Love, Blood and Rhetoric (angelophile) wrote in xet_talk,
Love, Blood and Rhetoric
angelophile
xet_talk

My take on Excelsior

I'm posting this as a new subject just cos itskinda spammy. ;)

California has embraced many alternative cultures over the decades, be it the hippy movement of the sixties or the "pink" neighborhoods of San Francisco so it should be little surprise that Excelsior found its birthplace on the streets of L.A.


With public opinion always sharply divided on the mutant question, many mutants found themselves left homeless after being abandoned or spurned by friends or society and over time these street mutants banded together in gangs. These runaways were considered a nuisance by many and a danger by more extremist members of society, but as with most minorities, there is always someone who will reach out. Excelsior was formed as little more than a glorified soup kitchen operating out of a church hall in downtown L.A. However, it got caught up in a drifting mood of public opinion and captured the imaginations of those in power.

With mutants more and more in the press, it was little surprise that Hollywood was first to lead the way. At first exploitation movies seemed societies only approach to the mutant question, but then the widely publicized "Mutant X" series began to draw nationwide attention. Shortly after this, a famous Hollywood star (did we decide on Elijah Wood?) came out, revealing that he was, in fact, a low powered mutant. The media began to take more of an interest in mutants on society and Hollywood itself began to employ mutants. It made sense, after all. Why pay for expensive stunts, costing millions to set up, to make a stuntman seem like he was on fire where there were mutants who could literally burst into flame.

So, with this rather more liberal attitude in California, Excelsior began, over time, to get news coverage. At first it was just brief mentions on morning radio, but it became quickly apparent that Excelsior and is team of volunteers, numbering amongst them both humans and mutants, were beginning to grow beyond their humble beginnings. The more mutants heard about them, the greater the numbers grew until the group set up headquarters of its own and became both a hostel and outreach for both homeless and troubled mutants. That was not all, however, as they encouraged many mutants to use their powers in ways that would be beneficial financially. The idea of Excelsior's "mutant for hire" outlook began to catch on as technopaths, translators etc found themselves in high demand amongst the commercial sector. The group slowly grew to become national news, their outspoken views on mutant rights becoming a kind of call for social reform in a country where mutants often found themselves discriminated against and the target of acts of violence.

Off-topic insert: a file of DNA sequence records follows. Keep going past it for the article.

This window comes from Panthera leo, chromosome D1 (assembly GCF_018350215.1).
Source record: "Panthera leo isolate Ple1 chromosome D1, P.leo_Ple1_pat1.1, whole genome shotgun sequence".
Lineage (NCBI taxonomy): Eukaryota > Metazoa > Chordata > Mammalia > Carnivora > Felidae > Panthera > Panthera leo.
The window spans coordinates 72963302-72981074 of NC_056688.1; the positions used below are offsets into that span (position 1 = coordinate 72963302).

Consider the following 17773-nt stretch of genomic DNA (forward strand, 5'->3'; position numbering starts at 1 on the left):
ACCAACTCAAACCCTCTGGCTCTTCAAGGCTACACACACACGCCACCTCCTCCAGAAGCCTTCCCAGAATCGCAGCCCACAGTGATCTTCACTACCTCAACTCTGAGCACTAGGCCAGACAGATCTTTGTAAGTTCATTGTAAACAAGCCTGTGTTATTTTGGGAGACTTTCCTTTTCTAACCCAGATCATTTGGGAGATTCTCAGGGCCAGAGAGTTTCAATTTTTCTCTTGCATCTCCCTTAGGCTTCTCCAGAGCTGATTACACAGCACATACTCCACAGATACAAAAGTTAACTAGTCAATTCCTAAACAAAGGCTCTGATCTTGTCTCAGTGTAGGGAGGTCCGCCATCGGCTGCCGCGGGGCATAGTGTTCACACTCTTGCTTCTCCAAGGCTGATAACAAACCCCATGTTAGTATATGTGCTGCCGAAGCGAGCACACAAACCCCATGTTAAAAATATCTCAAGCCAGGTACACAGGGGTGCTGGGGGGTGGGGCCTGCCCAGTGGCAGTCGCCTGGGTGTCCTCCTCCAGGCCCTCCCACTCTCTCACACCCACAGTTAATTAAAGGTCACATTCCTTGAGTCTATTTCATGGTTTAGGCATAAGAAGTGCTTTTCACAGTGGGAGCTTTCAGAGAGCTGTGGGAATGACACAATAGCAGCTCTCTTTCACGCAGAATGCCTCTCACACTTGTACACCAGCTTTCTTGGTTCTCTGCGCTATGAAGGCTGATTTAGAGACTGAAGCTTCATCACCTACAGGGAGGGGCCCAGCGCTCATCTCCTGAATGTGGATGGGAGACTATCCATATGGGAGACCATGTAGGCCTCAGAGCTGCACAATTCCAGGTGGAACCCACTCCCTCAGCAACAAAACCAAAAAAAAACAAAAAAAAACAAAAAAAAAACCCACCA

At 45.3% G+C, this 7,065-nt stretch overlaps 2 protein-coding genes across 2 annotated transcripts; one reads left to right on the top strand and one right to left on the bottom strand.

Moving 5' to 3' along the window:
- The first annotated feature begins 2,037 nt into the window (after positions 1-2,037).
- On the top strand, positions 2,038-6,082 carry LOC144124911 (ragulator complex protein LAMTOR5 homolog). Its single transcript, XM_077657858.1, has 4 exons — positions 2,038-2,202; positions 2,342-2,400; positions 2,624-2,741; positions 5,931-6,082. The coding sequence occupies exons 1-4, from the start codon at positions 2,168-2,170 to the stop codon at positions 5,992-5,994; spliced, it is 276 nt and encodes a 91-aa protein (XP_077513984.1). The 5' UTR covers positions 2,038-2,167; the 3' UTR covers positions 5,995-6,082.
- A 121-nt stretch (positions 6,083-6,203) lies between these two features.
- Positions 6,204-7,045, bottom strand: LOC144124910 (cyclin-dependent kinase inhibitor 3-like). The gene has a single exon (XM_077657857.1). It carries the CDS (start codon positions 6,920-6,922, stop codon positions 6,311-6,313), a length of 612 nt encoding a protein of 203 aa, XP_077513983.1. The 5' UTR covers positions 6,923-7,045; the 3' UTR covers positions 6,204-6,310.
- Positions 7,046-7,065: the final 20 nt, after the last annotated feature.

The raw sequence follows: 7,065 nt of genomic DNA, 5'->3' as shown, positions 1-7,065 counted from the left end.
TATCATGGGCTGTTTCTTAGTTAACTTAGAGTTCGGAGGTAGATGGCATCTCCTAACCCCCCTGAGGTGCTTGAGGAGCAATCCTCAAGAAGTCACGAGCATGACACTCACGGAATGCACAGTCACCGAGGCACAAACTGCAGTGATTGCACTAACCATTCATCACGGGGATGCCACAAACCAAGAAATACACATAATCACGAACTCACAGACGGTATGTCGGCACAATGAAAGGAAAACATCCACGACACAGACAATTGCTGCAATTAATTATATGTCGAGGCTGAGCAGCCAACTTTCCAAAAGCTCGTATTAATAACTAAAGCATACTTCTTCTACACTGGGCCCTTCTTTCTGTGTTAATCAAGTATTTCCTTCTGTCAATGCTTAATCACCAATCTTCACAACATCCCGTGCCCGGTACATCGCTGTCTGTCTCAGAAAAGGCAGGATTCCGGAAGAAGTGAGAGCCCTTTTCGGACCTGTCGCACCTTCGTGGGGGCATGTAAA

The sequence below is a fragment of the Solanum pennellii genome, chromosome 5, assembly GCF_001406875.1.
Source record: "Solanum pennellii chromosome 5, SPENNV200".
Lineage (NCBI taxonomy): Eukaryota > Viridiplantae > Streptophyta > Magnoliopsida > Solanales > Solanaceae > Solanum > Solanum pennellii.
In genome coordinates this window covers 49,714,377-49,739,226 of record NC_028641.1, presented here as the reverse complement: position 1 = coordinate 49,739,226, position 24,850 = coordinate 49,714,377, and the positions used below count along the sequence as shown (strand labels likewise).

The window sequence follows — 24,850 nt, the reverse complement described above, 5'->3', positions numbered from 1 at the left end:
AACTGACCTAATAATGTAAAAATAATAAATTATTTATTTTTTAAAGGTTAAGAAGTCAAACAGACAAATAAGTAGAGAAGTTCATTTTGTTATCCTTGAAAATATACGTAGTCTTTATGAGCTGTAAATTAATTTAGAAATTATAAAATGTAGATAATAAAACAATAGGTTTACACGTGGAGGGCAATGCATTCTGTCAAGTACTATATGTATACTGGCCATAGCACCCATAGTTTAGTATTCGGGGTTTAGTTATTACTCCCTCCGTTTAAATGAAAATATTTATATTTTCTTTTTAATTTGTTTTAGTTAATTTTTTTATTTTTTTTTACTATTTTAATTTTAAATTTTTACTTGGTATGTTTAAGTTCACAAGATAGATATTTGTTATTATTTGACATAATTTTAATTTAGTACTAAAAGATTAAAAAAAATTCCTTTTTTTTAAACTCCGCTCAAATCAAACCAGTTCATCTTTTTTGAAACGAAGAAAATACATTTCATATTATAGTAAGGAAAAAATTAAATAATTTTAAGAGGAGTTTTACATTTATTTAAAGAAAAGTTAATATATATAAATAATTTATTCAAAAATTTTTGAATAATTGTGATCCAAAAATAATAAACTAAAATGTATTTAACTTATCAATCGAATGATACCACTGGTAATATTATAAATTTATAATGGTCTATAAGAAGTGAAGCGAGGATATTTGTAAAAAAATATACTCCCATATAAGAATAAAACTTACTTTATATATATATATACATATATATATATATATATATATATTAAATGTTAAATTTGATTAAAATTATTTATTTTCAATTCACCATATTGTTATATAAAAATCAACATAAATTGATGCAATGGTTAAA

Excelsior even managed to attract support from California's governor who, seeing an opportunity for press, good or bad, pledged to support the group.

It was only a matter of time before the group went national and volunteers in New York started to approach local businesses as well as trying to raise funds to set up a New York based outreach. the endorsements of more liberal celebrities, as well as experts such as Charles Xavier, ensured that Excelsior had support opening their New York branch. Operating on a more corporate scale than its rather informal roots, it combines a mutant outreach programme of support, be it night classes, help groups or assistance from "reformed" mutants and other experts on control of powers, as well as providing a hostel or shelter for those mutants finding themselves homeless on the city streets.

It attempts to reintroduce these mutants back into society through its outreach programme, wherever possible setting the mutants up in "ordinary" jobs, but also in many cases trying to settle them into positions where their mutant powers can be of benefit. Some members have become residential, working both as volunteers and "hiring" their services out.
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